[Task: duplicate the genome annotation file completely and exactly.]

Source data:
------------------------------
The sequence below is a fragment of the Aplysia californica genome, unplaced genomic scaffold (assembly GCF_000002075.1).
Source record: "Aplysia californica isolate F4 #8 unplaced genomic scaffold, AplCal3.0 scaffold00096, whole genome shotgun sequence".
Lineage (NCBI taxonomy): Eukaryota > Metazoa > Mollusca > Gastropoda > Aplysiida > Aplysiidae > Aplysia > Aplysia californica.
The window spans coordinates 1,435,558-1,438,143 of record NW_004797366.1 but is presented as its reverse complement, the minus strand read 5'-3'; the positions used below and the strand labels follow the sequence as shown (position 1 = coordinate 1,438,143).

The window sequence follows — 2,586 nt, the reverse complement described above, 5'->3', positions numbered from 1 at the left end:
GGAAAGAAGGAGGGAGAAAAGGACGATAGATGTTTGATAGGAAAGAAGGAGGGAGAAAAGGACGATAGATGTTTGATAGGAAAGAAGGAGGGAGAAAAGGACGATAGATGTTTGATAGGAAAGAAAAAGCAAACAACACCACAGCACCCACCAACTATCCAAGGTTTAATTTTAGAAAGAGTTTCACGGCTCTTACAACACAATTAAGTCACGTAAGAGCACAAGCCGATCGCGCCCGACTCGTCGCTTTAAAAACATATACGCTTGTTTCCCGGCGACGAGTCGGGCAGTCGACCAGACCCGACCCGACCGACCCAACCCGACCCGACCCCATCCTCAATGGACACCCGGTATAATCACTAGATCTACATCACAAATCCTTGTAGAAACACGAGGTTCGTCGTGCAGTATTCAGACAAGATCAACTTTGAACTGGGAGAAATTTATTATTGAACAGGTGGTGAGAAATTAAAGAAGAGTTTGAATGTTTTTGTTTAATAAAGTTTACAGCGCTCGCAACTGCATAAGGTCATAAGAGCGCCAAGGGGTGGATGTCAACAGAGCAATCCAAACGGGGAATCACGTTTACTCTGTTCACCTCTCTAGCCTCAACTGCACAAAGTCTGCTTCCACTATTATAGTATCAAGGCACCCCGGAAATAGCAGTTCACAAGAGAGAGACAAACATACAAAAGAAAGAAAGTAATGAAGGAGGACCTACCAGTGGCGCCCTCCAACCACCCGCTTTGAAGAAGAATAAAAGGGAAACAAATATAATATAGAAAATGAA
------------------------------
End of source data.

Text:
The sequence below is a fragment of the Aplysia californica genome, unplaced genomic scaffold (assembly GCF_000002075.1).
Source record: "Aplysia californica isolate F4 #8 unplaced genomic scaffold, AplCal3.0 scaffold00096, whole genome shotgun sequence".
Lineage (NCBI taxonomy): Eukaryota > Metazoa > Mollusca > Gastropoda > Aplysiida > Aplysiidae > Aplysia > Aplysia californica.
The window spans coordinates 1,435,558-1,438,143 of record NW_004797366.1 but is presented as its reverse complement, the minus strand read 5'-3'; the positions used below and the strand labels follow the sequence as shown (position 1 = coordinate 1,438,143).

The window sequence follows — 2,586 nt, the reverse complement described above, 5'->3', positions numbered from 1 at the left end:
GGAAAGAAGGAGGGAGAAAAGGACGATAGATGTTTGATAGGAAAGAAGGAGGGAGAAAAGGACGATAGATGTTTGATAGGAAAGAAGGAGGGAGAAAAGGACGATAGATGTTTGATAGGAAAGAAAAAGCAAACAACACCACAGCACCCACCAACTATCCAAGGTTTAATTTTAGAAAGAGTTTCACGGCTCTTACAACACAATTAAGTCACGTAAGAGCACAAGCCGATCGCGCCCGACTCGTCGCTTTAAAAACATATACGCTTGTTTCCCGGCGACGAGTCGGGCAGTCGACCAGACCCGACCCGACCGACCCAACCCGACCCGACCCCATCCTCAATGGACACCCGGTATAATCACTAGATCTACATCACAAATCCTTGTAGAAACACGAGGTTCGTCGTGCAGTATTCAGACAAGATCAACTTTGAACTGGGAGAAATTTATTATTGAACAGGTGGTGAGAAATTAAAGAAGAGTTTGAATGTTTTTGTTTAATAAAGTTTACAGCGCTCGCAACTGCATAAGGTCATAAGAGCGCCAAGGGGTGGATGTCAACAGAGCAATCCAAACGGGGAATCACGTTTACTCTGTTCACCTCTCTAGCCTCAACTGCACAAAGTCTGCTTCCACTATTATAGTATCAAGGCACCCCGGAAATAGCAGTTCACAAGAGAGAGACAAACATACAAAAGAAAGAAAGTAATGAAGGAGGACCTACCAGTGGCGCCCTCCAACCACCCGCTTTGAAGAAGAATAAAAGGGAAACAAATATAATATAGAAAATGAA